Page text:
Guideline no 6: Follow the TR ‘rhyme’ way!

If at all there is a contender for the title of “Impresario of Tamil Nadu”, it has to be T Rajender, Kollywood’s one-man ace director, producer, actor, music composer, editor, screenplay writer (and possibly, even the audience!). Superstar Rajinikanth may hold sway over the teeming masses, however, movie DVDs and CDs of TR, as he is popularly known, continue to do brisk business. Beginning from Thaai thangai paasam, Oru thalai ragam to Mythili ennai kaathali, Kaadhal azhivathillai and the gag-a-minute Veerasaamy, films of India’s veritable limerick man blend a form of poetry that borders on irrelevance, leaving even the stone-hearted in splits. It remains to be seen whether an ensemble of veteran Tamil film comedians - Nagesh, Chandrababu, Balaiyya and V K Ramaswamy - would have withstood the humorous onslaught of TR. His movies ensure that you have tummy ache in what can be called a laughter marathon, for such is the absurdity of aspect in them. Any comedy/satire/parody show in TN will be incomplete without a generous swipe at this misguided genius of a filmmaker, amply exemplified by the enormity of suggestions that appear when the word “TR” is merely typed on the Google or YouTube toolbar.
MTV may have made waves in 1993 by creating the character Quick Gun Murugan, however, had they turned to this bearded film personality for inspiration, they could have probably shot TRP ratings into the upper echelons of the stratosphere with utmost ease!
Those desiring humorous titles for their movies only need to frame a title that ends in a rhyme. The rest, as they say, will be history!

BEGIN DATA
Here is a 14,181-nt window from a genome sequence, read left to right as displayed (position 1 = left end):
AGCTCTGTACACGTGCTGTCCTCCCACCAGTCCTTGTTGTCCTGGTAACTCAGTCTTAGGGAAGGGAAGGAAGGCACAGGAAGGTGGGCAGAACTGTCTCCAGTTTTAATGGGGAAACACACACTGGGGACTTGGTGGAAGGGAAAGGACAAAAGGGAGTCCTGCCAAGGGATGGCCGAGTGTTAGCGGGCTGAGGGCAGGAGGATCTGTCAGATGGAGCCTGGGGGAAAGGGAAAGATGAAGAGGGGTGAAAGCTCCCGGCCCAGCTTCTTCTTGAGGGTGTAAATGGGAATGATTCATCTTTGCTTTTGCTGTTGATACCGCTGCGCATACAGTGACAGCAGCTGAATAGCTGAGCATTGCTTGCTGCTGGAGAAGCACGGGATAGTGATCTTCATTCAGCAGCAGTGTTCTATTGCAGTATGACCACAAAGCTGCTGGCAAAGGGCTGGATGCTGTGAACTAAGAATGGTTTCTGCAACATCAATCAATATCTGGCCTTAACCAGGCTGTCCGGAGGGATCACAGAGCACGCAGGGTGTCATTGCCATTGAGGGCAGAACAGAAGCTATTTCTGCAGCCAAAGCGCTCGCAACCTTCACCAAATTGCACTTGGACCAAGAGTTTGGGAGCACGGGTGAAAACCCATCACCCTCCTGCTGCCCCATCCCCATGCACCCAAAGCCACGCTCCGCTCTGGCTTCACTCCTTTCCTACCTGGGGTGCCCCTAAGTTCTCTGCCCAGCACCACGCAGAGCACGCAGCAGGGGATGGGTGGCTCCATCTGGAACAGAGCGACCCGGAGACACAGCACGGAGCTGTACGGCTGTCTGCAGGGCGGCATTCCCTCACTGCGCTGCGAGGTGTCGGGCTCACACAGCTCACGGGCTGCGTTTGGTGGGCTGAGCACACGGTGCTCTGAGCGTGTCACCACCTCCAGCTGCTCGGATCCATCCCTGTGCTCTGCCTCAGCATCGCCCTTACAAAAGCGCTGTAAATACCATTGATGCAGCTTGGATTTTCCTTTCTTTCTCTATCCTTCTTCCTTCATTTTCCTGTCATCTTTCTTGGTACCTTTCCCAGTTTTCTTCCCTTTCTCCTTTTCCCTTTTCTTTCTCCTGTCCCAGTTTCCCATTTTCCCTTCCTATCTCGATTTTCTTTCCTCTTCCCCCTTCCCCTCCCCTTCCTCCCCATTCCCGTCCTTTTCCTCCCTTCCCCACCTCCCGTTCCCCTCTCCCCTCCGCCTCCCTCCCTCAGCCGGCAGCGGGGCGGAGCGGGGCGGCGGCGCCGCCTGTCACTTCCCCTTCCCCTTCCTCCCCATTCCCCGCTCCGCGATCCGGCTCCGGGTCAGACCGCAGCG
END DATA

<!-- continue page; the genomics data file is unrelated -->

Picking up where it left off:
Popular posts from this blog

Chennai’s Fourth Estate at War

Touching upon competitive spirit, the legendary writer George Orwell, in an essay dated 1945, had described sport as war minus the shooting. He could very well be referring to the ongoing veiled battle between two of India's English dailies.

When “India’s national newspaper since 1878” and the “Largest read English daily in the world” decide to slug it out over Chennai’s newspaper readership, rest assured that the battle would spill over to the TV media, as was witnessed recently. Cheeky indeed were the ads that thumbed the nose at one another; though, few were in doubt over who the target was.

To the uninitiated, the two newspapers – The Hindu and The Times of India(TOI), respectively – have modus operandi that are as identical as chalk is to cheese, or uppu (salt) is to upma, a South Indian snack. The "war" in question is the race to get hold of the average Chennaiite, and eventually the Indian, newspaper reader’s attention.

And no, this piece of opinion isn’t about the…

7am arivu: Chennai-China Medley Falls Flat

Should ever a book titled ‘The Art of Deception by Flattery’ be authored, A R Murugadoss’ 7 am arivu (the seventh sense) would probably rank atop in its index; it could even be a case study on how to crash land viewers’ expectations after building it up to a crescendo.
The movie begins with a flashback, when we are told that a Pallava princeling (Surya) migrated to China and became the Shaolin master we know today as Bodhidharma. 
Cut to the present. Subha Srinivasan (Shruti Hasan – actor Kamal Hasan’s daughter making her Tamil debut) is a student of genetic engineering whose research causes the jitters to the People’s Republic of China, forcing them to send a spy, Dong Lee (Hollywood actor Johnny Nguyen, who was also a stunt double in Spiderman and Spiderman-2) to bump her off and spread an epidemic in India. (Are we taking a cue from Hollywood, which during the Cold War era vilified then USSR?) Thrown in the conundrum is Aravind (Surya again) a circus artiste, who falls head-over-hee…

Tamil Nadu’s Thala-Thalapathy conundrum